La Fonda, Mexico
Our two Krishna Cultural Tour Buses arrived at the Mexican border near Tijuana. It took two energy bars and a twenty dollar bill to present to customs to convince them that “our church group” be given clearance. No passports needed to be shown. That was a subtle bribe, I guess -- an ingenious move by Manu.
Driving up to a crude but private campsite at La Fonda, we are not too far south where you can easily purchase anything with U.S. bucks. Before arriving we stopped at, believe it or not, Walmart, to buy supplies for our three day stay in the area. The Pacific is wondrous. I couldn’t resist a dip. As soon as we arrived, Nirguna and I became children.
Oooh! Cold are it’s waters.
From there we tread south bound with sand under our feet and pelicans over our heads. They were sailing above in a jagged line and then swooping down for a serious dive at the water. Their aim? Fish, of course! One pelican after landing on the beach didn’t make it into the air again. Nature takes it’s course. A dog attack saw to it’s end.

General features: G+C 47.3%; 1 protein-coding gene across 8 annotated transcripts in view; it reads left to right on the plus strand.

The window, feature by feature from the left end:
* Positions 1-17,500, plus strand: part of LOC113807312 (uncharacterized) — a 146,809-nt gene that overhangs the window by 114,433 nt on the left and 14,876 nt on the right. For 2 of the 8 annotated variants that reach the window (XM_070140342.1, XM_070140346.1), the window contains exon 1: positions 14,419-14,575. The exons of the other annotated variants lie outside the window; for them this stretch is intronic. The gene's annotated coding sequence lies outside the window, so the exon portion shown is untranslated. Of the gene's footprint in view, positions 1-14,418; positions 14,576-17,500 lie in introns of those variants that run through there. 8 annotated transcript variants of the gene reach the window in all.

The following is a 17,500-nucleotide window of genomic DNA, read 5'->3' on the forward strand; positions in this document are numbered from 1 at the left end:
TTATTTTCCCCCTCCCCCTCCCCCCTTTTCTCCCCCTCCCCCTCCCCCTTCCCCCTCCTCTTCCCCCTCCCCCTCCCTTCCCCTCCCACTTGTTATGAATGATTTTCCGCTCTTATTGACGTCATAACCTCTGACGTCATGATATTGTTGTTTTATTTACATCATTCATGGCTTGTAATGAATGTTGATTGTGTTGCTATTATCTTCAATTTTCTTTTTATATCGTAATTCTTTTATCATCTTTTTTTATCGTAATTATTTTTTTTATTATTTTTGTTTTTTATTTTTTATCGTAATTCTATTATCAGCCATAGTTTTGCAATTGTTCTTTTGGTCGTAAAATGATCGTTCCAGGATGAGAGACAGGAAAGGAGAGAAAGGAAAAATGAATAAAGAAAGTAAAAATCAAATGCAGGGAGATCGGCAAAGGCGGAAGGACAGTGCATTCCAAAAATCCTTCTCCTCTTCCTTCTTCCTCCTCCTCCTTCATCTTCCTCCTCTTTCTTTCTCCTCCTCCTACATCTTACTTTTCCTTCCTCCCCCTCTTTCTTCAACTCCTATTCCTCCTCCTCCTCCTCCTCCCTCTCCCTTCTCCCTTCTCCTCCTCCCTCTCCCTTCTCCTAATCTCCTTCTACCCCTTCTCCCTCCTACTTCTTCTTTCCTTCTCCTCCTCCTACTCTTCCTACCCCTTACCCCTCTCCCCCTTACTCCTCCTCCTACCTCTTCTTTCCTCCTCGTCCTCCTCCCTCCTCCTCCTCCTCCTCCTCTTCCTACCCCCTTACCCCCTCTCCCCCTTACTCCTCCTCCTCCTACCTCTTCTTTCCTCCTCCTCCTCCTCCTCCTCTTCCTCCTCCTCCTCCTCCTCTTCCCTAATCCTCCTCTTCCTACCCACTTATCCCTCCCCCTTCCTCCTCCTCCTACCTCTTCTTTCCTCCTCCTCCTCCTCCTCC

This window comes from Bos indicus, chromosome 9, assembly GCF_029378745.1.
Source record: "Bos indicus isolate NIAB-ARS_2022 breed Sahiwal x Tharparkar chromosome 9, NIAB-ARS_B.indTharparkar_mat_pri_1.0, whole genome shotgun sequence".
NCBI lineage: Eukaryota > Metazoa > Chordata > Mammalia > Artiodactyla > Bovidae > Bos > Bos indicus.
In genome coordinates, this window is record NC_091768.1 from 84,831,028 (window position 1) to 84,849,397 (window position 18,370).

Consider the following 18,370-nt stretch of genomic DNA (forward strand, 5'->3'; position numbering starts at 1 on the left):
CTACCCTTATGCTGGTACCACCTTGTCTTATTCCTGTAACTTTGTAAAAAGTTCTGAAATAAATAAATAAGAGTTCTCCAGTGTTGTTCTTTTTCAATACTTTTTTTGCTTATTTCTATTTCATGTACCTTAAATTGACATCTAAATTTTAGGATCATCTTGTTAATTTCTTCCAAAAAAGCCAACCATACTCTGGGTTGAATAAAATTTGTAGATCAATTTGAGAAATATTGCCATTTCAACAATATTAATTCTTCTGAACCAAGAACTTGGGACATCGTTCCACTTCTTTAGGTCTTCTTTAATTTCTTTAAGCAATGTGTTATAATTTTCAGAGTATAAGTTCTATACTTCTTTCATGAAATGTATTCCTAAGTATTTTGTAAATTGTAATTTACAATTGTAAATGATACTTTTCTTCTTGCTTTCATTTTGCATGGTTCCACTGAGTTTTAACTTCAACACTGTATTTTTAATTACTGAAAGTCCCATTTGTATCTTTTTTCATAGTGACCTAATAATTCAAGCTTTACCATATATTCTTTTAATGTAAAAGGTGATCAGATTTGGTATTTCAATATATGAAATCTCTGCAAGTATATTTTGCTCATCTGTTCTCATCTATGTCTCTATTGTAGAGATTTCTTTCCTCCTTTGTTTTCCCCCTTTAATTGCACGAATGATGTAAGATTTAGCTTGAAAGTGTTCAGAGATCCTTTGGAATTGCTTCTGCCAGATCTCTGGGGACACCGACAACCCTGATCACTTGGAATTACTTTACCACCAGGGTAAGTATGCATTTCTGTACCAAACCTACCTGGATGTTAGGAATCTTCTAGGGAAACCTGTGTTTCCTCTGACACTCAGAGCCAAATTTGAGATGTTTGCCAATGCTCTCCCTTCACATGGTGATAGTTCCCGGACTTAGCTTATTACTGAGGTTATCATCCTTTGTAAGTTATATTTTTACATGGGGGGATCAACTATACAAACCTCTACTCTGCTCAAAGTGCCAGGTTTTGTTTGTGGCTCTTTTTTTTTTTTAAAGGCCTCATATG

Co-campers at our site go for fish as well. They apply fire to their catch. Some folks dig for crabs. I look at such ventures with gratitude. As Vaishnavas we don’t do such things. It doesn’t necessarily mean we are better people but that we live in a different mode. If attitude is triggered by life-style, which it usually does, then it could hamper spiritual progress.
I have referred to the Gita’s verse before beginning “vidya vinaya sampane…” “See with equal vision the various life forms.” “We are all spirits” is the resounding message.
Abhimanyu, a young devotee, seems to be just about everyone’s favourate on the bus tour. He delivered the valedictorian speech at his school three months back. I’m training him as an understudy for our drama “The Three Lives of Bharat.”
Campfire kirtan (chanting) concluded this bright day’s end.